Engagement Training & Development

Best Lessons from Bad Bosses-Part 2

We all love great bosses and hate the bad ones. The only upside to a bad boss is what we learn from our experience working with that person: primarily what not to do and, occasionally, what to do.

Following up my previous post on lessons learned from bad bosses, here is more great advice shared by colleagues.

Understand Who’s Important

The best lesson I learned from a bad boss is — to kiss your subordinates’ butts. Put another way, be of service and work for YOUR TEAM instead of the other way around. You need your team to get things done. If you are there for them when they need you, they will be there for YOU. So, for example, if one of your team members needs an extra day off or a little resource boost on a project and you deliver, they are far more likely to help you when you need to pull together a presentation for YOUR boss.

A lot of bad bosses get it reversed. They are busy ingratiating themselves to THEIR boss and treating their staff like dirt. My favorite and best boss taught me this lesson in a big way. In some ways it felt like he worked for me. Whenever I needed resources or him to push something through the system, he was there. This was a huge help in my being successful. This also meant that when he came to my office on a Friday at 4:30 p.m. begging for help on his board presentation — you KNOW I was there, and happy to do it. — Ivana S. Taylor, Small Business Influencer,
A Bad Boss Can Do Something Right

I learned that sometimes the rules need to be broken when something important needs to be done. Not unethically, but when a rule designed to solve one problem, creates a barrier to success, it can be the right decision to do the wrong thing.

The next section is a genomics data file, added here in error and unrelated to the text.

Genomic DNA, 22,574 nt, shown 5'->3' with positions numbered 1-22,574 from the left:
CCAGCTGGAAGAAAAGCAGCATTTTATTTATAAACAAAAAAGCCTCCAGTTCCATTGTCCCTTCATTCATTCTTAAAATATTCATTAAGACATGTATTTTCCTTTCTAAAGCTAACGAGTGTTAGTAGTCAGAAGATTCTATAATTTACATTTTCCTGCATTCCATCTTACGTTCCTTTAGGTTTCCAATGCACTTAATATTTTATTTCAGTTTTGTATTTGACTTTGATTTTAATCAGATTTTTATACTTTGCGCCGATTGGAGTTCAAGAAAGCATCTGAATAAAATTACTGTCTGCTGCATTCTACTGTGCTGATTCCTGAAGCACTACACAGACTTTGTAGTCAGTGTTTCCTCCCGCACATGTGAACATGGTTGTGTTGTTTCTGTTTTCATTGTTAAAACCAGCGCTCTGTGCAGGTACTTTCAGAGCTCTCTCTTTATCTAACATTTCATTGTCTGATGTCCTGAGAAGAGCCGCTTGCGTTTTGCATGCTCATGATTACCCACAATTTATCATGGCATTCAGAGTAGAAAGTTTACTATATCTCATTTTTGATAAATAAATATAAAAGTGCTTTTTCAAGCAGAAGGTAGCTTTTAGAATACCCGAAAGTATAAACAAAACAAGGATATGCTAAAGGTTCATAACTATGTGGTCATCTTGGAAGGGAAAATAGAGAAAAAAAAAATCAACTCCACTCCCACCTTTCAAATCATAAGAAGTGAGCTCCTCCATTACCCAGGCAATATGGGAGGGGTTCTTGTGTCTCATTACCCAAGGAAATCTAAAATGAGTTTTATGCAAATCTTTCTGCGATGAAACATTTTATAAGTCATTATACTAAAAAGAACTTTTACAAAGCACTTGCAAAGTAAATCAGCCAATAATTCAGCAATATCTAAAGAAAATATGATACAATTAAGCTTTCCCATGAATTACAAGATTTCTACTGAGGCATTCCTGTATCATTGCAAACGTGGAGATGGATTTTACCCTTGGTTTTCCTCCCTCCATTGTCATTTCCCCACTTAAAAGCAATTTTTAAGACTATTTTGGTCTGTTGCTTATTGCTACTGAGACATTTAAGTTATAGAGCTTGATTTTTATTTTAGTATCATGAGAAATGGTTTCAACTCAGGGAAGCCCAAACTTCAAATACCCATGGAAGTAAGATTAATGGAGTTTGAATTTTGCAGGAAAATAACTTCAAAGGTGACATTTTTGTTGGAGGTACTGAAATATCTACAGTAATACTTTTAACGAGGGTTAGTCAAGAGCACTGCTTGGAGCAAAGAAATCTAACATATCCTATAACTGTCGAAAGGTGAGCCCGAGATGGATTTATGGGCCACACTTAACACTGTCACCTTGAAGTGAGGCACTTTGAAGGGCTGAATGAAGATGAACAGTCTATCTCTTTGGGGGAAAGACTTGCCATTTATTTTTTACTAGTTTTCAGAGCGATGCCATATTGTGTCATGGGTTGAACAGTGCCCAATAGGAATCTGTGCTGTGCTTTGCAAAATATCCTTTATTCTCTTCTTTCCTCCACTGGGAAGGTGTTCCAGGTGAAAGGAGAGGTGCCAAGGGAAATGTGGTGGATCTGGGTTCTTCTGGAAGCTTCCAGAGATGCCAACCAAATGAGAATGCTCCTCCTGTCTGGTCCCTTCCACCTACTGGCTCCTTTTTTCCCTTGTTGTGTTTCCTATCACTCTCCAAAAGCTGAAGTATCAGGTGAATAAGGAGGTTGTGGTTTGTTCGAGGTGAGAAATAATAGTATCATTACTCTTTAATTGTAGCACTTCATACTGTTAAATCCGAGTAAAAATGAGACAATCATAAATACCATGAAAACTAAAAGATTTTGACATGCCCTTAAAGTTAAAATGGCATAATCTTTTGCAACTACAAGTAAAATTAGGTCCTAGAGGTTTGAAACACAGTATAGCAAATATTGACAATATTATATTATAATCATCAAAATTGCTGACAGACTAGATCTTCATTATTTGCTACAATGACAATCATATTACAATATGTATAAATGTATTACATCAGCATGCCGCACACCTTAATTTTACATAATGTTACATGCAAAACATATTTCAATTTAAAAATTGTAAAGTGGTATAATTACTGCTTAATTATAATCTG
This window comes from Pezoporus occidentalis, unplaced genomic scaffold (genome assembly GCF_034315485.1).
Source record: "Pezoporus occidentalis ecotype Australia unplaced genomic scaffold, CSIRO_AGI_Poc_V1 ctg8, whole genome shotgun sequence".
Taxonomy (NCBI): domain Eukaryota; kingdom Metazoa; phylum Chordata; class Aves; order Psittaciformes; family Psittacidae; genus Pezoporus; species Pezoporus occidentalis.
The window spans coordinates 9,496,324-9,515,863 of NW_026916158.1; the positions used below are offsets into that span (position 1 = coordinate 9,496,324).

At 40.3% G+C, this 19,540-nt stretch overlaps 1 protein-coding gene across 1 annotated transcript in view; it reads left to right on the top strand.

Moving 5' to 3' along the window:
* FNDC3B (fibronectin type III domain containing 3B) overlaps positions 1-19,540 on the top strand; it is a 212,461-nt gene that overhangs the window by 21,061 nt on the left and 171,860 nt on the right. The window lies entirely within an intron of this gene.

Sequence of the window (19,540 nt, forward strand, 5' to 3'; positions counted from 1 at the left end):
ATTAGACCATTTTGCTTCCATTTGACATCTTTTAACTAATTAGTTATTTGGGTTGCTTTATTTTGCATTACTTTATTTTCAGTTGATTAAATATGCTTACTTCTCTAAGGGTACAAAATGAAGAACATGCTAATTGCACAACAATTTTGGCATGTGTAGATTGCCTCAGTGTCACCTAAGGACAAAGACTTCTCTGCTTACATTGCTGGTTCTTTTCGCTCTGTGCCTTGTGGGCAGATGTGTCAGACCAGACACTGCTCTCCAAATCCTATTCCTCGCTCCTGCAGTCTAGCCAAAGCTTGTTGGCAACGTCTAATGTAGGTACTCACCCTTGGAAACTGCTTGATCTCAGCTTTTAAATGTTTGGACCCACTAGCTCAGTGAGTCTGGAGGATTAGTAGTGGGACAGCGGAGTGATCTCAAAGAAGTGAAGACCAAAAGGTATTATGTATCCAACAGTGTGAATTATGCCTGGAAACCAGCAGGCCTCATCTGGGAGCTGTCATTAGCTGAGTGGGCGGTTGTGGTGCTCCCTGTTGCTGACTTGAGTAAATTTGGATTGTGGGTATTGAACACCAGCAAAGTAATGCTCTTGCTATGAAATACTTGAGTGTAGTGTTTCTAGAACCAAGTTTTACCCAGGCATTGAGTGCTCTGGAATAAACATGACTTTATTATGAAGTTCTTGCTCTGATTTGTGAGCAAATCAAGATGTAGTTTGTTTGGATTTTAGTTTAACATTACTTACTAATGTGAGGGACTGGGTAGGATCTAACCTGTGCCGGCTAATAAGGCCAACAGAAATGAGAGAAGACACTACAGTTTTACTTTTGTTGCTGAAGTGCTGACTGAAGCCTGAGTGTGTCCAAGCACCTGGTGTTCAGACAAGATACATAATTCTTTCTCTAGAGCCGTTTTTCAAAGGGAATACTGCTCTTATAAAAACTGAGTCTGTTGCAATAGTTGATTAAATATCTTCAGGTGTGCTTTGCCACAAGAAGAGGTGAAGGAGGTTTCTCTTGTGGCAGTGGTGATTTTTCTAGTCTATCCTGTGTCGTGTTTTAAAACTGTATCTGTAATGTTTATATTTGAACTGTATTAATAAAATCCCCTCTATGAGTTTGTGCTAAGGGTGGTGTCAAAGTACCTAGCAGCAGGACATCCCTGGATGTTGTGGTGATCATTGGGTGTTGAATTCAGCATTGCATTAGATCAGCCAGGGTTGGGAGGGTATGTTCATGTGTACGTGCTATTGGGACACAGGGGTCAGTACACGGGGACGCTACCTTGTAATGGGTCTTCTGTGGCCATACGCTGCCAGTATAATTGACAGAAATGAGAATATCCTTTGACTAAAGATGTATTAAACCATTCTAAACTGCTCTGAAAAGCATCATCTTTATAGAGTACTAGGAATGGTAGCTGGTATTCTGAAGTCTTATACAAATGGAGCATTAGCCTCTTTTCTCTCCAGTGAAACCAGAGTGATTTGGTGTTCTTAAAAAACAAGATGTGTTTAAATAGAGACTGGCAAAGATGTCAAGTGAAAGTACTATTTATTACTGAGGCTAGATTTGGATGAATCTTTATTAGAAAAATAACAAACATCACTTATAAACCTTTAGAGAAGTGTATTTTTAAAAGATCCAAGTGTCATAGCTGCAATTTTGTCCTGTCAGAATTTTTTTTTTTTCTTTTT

We had a process whereby a certain form needed to be filled out. It was a form designed and created 40 year earlier by the founder when there was maybe 100 employees. We had over 2,000 at the time and the form was no longer needed. But no one wanted to stop using it because they feared the repurcussions. My bad boss simply stopped using the form. Two years later someone asked about the forms and he played stupid. We never had to do the form again. Nothing fell apart. Nothing stopped working. The world went on without it.

Lesson: The requirements of the past can stop you from creating a future. — Paul Hebert, consultant/speaker/writer for engagement, incentives and rewards

Don’t Ignore the Value of Engaged Employees

  1. Recognize the fundamental economics of having engaged employees, customers, channel partners, and communities, which is that: companies with highly engaged audiences relationships do better financially than the average company; relationships with customers and talent are a company’s biggest financial and brand equity asset; and disengagement has hard costs in terms of turnover, lower productivity, poor service, more accidents, less healthy people, and legal suits that can have a significant effect on the bottom line and brand equity.

  2. Empower and value people, rather than control them and treat them like statistics: people who feel empowered, act like owners and watch your back — people who feel controlled, act like slaves.

  3. Do as Tom Peters said:  “Manage by walking around.”  — Bruce Bolger, Managing Director, Enterprise Engagement Alliance

You Can’t Fake It + Other Important Lessons

  • Playing politics never pays — It’s shallow, transparent and short-sighted.  It may help you win the day, but it will lose you a ton of respect long-term with peers, superiors and subordinates.

  • Communicate clearly (not in code) — There’s no excuse for allowing ambiguity to cloud judgment, direction or execution. If your style of management is to expect your team to predict or guess what you mean and want, that’s terrible leadership. Not all news is good news, but people want clarity, not innuendos.

  • Invest time with your team — Absentee management never works. You can’t hide behind emails. And it’s never a good idea to look annoyed when one of your team members wants to see you or ask you a question. Successful management requires time, it requires an investment in spending time with your team to make them better, allow them to become more autonomous and productive. That just takes time, but it creates results, loyalty and longevity (for you and for them).

  • Superficial optics will backfire — This particular boss told us she wanted us to be at our desks as much as possible, so that people walking by would see how hard we are working. She literally said that to us. You can imagine what that did to her credibility.  — Matt Heinz, president, Heinz Marketing, Inc.

Special thanks to Ivana Taylor, Paul Hebert, Bruce Bolger, and Matt Heinz for sharing their lessons learned from bad bosses.

You’re invited to share
What lessons did you learn from your experience with a bad boss?


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